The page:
If there’s one CPG category that requires “mansplaining,” it’s men’s skincare.
That’s because while many men prioritize their physical well-being, they tend to ignore one of their most prominent features: the face.
Premium brand Lumin Skincare wants to change that by dismantling the cultural stigma that discourages men from caring for their facial appearance the same way women have always done.
Lumin launched its products—among them Dark Circle Defense for under-eye “bags”—in 2018 by D2C. It’s about to enter the brick-and-mortar space with distribution in select Target and Walmart stores throughout the country.
The retail debut is supported by Lumin’s first advertising campaign, which is running on digital and connected-television platforms in programming and events that include the Winter Olympics and March Madness basketball playoffs.
Humor-laden campaign spots from the Good Conduct agency feature The Second City actor Evan Mills, whose credits include co-creating and writing the comedy “Queer Eye: The Musical Parody.”
Mills portrays a “skincare guide” who busts in on men in their homes to question their stubborn views and beliefs. In this spot, he pops up in bed to lament a man’s “poor pores” and suggest he imitate his girlfriend’s skincare regimen.
In this interview, edited for brevity and clarity, Lumin general manager Kevin O’Connell talks about tackling male misconceptions and why humor is the best approach.
CPG FYI: Why haven’t men paid more attention to their facial appearance?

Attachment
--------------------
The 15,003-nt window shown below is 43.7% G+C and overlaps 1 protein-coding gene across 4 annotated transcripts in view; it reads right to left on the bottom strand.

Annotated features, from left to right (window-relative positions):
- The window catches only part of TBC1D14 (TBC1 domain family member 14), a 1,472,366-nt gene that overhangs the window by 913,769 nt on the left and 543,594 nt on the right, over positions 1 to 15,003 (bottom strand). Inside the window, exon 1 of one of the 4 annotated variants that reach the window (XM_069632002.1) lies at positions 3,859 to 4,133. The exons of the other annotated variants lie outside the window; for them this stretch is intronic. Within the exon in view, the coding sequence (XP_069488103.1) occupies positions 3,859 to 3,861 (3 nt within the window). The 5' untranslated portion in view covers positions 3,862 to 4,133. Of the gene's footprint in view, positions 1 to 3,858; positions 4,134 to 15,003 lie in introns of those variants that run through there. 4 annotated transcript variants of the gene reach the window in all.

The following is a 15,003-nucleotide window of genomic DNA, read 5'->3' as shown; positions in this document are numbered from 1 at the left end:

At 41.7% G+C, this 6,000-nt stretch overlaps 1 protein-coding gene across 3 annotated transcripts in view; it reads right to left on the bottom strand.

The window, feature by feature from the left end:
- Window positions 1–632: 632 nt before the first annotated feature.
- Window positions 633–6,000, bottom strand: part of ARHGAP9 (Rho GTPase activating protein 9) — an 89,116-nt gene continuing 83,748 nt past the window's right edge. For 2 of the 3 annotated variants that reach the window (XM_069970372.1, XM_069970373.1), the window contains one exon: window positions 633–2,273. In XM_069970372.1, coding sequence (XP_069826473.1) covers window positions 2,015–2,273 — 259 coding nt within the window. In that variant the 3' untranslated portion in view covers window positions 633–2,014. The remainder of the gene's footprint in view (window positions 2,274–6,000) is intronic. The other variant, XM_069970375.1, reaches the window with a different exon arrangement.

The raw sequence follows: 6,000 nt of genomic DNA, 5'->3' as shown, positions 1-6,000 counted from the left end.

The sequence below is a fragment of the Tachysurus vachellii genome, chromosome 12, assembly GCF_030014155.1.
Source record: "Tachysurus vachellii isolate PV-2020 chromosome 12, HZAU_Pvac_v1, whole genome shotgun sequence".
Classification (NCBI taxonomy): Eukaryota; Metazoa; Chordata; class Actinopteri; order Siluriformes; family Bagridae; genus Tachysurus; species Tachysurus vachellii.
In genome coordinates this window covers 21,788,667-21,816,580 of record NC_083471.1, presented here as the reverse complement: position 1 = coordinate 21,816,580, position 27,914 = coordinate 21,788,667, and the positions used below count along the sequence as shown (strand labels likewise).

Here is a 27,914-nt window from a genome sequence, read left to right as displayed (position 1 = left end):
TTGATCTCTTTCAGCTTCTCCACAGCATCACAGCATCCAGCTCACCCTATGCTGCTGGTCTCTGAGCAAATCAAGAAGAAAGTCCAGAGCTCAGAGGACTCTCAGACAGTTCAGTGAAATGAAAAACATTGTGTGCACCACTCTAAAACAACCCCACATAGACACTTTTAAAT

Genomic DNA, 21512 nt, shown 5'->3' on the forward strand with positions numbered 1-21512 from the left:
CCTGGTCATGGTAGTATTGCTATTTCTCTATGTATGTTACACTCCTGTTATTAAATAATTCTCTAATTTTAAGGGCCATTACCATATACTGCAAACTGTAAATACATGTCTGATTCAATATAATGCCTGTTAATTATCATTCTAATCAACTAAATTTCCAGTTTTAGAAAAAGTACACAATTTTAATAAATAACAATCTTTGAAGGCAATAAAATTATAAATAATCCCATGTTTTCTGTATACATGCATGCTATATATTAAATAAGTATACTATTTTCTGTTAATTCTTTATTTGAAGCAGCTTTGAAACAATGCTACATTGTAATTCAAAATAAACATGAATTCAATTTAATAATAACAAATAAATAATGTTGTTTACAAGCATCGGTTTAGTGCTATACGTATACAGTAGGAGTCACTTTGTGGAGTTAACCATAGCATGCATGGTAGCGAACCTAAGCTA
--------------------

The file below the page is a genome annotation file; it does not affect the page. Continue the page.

O’Connell: There’s this kind of cultural stigma against guys doing skincare. Also, they don’t know a lot about it. So it’s actually a category where they need a lot of help and explanation.
In real life, a guy will ask his wife or sister and they will solve that problem for him. But obviously, not every guy has that luxury. So one of the big value-adds we provide is speaking for them.
CPG FYI: Who is the target audience for the campaign?
O’Connell: It’s particularly millennials. Products like Dark Circle Defense address a specific pain point that guys have as they get a little bit older. We do have a lot of Gen Z customers as well, but some of the pain points they’re trying to solve will differ.
CPG FYI: Why did you decide to take a humorous approach to advertising?
O’Connell: The reason humor works well is because you have to disarm people and break down some of their pre-held notions. Our customers say that once they get into a skincare routine, they tend to actually look forward to it. So we thought humor would be a good way to shine a light on some of the things that guys perceive about skincare right now that don’t make a lot of sense.
CPG FYI: Is part of the issue that men just don’t care what others think of their face?
O’Connell: One thing we’ve heard a lot from customers who are Gen Z and millennials is, with the proliferation of social media and being on Zoom all the time, your face ends up being a lot more front and center. Especially if you’re on a dating app. Somebody’s judging you based on your face. So I think a lot of the concerns women have had for a very long time, guys are starting to feel more as well.
CPG FYI: How did you get distribution at Target and Walmart?
O’Connell: We have a large online business and social media following. So when we go in to pitch companies like Target and Walmart, we can show them the track record of sales and the customer following.
Also, we’re bringing the quality that you would traditionally find for guys in Nordstrom or Bloomingdale’s to mass retail. We think our products are a lot better than what the current options are in retail, but we also want to bring it to where they’re shopping. Guys are going to Target and Walmart already.